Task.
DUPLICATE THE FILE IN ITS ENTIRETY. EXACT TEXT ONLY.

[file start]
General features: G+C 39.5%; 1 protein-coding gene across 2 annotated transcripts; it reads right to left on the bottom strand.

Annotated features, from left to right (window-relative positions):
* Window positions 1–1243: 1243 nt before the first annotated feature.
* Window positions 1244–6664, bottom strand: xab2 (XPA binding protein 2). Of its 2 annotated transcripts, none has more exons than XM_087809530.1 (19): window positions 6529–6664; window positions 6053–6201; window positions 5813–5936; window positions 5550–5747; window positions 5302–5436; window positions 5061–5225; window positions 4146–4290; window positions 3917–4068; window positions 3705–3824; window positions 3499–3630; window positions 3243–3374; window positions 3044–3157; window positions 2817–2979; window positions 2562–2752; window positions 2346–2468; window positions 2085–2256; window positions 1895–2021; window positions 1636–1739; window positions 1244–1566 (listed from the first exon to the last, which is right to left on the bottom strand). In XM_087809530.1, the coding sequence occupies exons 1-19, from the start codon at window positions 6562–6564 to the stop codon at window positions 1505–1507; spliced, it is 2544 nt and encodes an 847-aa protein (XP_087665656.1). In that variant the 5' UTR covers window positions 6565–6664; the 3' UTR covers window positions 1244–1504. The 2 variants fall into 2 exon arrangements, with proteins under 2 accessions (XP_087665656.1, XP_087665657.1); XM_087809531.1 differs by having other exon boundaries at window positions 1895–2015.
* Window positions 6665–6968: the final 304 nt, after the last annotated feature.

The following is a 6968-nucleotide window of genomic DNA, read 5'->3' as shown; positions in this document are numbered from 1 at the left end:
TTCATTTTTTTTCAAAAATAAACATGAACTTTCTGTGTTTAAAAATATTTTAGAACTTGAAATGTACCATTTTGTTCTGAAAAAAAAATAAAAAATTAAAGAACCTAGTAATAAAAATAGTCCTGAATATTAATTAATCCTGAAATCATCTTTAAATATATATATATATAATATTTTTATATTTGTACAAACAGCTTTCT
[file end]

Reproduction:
General features: G+C 39.5%; 1 protein-coding gene across 2 annotated transcripts; it reads right to left on the bottom strand.

Annotated features, from left to right (window-relative positions):
* Window positions 1–1243: 1243 nt before the first annotated feature.
* Window positions 1244–6664, bottom strand: xab2 (XPA binding protein 2). Of its 2 annotated transcripts, none has more exons than XM_087809530.1 (19): window positions 6529–6664; window positions 6053–6201; window positions 5813–5936; window positions 5550–5747; window positions 5302–5436; window positions 5061–5225; window positions 4146–4290; window positions 3917–4068; window positions 3705–3824; window positions 3499–3630; window positions 3243–3374; window positions 3044–3157; window positions 2817–2979; window positions 2562–2752; window positions 2346–2468; window positions 2085–2256; window positions 1895–2021; window positions 1636–1739; window positions 1244–1566 (listed from the first exon to the last, which is right to left on the bottom strand). In XM_087809530.1, the coding sequence occupies exons 1-19, from the start codon at window positions 6562–6564 to the stop codon at window positions 1505–1507; spliced, it is 2544 nt and encodes an 847-aa protein (XP_087665656.1). In that variant the 5' UTR covers window positions 6565–6664; the 3' UTR covers window positions 1244–1504. The 2 variants fall into 2 exon arrangements, with proteins under 2 accessions (XP_087665656.1, XP_087665657.1); XM_087809531.1 differs by having other exon boundaries at window positions 1895–2015.
* Window positions 6665–6968: the final 304 nt, after the last annotated feature.

The following is a 6968-nucleotide window of genomic DNA, read 5'->3' as shown; positions in this document are numbered from 1 at the left end:
TTCATTTTTTTTCAAAAATAAACATGAACTTTCTGTGTTTAAAAATATTTTAGAACTTGAAATGTACCATTTTGTTCTGAAAAAAAAATAAAAAATTAAAGAACCTAGTAATAAAAATAGTCCTGAATATTAATTAATCCTGAAATCATCTTTAAATATATATATATATAATATTTTTATATTTGTACAAACAGCTTTCT